Inventories at U.S. wholesalers rose a smaller-than-expected 0.4 percent in December as sales of durable goods like cars and furniture accelerated, the Commerce Department (search) said on Wednesday.

Wall Street economists had expected wholesale inventories (search) to rise 0.9 percent in December. November's inventory gain was revised slightly higher to a 1.2 percent advance, from a first-reported 1.1 percent increase.

Inventories of durable goods (search) — big-ticket items meant to last three years or more — increased 0.3 percent in December as lumber, hardware and machinery inventories rose enough to offset weakness in cars, computers and electrical stocks.

Stocks of non-durables rose 0.5 percent in December, after a 1.2 percent gain in November.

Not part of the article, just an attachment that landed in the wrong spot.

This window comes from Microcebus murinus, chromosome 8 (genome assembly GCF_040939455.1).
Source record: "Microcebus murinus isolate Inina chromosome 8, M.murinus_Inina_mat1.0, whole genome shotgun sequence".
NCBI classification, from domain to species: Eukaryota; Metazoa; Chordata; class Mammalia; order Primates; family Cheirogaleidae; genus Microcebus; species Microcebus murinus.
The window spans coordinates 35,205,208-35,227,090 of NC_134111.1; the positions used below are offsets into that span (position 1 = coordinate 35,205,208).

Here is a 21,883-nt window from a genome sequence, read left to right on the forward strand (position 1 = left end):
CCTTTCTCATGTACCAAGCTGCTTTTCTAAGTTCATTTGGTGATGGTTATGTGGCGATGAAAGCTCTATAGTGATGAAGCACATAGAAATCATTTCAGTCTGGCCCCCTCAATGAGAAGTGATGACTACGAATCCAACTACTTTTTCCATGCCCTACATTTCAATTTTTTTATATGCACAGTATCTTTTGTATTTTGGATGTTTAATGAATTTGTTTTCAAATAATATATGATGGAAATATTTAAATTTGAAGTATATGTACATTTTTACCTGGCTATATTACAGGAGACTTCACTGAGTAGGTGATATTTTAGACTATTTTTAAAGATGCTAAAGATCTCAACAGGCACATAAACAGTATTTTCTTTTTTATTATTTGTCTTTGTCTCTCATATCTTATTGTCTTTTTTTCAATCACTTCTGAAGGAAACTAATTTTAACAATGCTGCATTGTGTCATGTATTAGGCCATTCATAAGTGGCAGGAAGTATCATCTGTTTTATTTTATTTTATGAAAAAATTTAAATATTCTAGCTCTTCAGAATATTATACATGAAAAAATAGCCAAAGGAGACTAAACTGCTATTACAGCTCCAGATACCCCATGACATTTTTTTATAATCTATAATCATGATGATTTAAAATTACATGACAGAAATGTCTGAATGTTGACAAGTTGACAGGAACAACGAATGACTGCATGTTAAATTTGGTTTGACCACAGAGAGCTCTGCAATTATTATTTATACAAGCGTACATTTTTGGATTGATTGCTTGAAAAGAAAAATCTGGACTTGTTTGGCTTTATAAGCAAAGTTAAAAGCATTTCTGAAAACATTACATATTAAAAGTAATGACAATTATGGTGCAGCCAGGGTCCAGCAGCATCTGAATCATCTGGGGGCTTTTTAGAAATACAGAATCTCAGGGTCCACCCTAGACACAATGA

December inventories were up 11.0 percent from a year earlier.

Sales at wholesalers rose 0.9 percent in December, with strong durable goods sales overpowering a small decline in non-durable products like paper, drugs and petroleum.

Sales of durable goods rose 2.3 percent.

Automotive sales, which fell 2.3 percent in November, rose 1.6 percent in December while automotive inventories dropped 1.4 percent.

For 2004 as a whole, sales were up a record 13.8 percent from 2003.

The inventory-to-sales ratio, a measure of how long it would take to deplete stocks at the current sales pace, fell to 1.14 months' worth in December from 1.15 months' worth in November.